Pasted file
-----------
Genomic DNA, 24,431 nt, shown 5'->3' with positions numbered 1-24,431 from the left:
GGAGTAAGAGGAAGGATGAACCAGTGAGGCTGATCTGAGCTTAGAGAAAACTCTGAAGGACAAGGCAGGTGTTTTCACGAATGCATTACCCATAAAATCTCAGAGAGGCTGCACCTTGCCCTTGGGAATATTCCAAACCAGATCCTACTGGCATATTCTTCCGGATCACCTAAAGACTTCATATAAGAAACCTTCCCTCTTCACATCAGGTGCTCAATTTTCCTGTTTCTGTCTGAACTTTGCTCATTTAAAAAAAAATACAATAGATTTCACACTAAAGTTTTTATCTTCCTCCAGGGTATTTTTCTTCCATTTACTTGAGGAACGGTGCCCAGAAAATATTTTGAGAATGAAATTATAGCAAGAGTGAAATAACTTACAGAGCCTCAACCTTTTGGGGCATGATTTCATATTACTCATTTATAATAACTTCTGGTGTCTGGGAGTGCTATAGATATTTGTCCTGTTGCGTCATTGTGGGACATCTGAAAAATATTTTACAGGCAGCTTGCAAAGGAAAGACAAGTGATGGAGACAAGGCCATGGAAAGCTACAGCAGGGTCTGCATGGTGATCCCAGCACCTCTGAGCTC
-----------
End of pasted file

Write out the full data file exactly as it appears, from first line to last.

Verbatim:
Genomic DNA, 24,431 nt, shown 5'->3' with positions numbered 1-24,431 from the left:
GGAGTAAGAGGAAGGATGAACCAGTGAGGCTGATCTGAGCTTAGAGAAAACTCTGAAGGACAAGGCAGGTGTTTTCACGAATGCATTACCCATAAAATCTCAGAGAGGCTGCACCTTGCCCTTGGGAATATTCCAAACCAGATCCTACTGGCATATTCTTCCGGATCACCTAAAGACTTCATATAAGAAACCTTCCCTCTTCACATCAGGTGCTCAATTTTCCTGTTTCTGTCTGAACTTTGCTCATTTAAAAAAAAATACAATAGATTTCACACTAAAGTTTTTATCTTCCTCCAGGGTATTTTTCTTCCATTTACTTGAGGAACGGTGCCCAGAAAATATTTTGAGAATGAAATTATAGCAAGAGTGAAATAACTTACAGAGCCTCAACCTTTTGGGGCATGATTTCATATTACTCATTTATAATAACTTCTGGTGTCTGGGAGTGCTATAGATATTTGTCCTGTTGCGTCATTGTGGGACATCTGAAAAATATTTTACAGGCAGCTTGCAAAGGAAAGACAAGTGATGGAGACAAGGCCATGGAAAGCTACAGCAGGGTCTGCATGGTGATCCCAGCACCTCTGAGCTC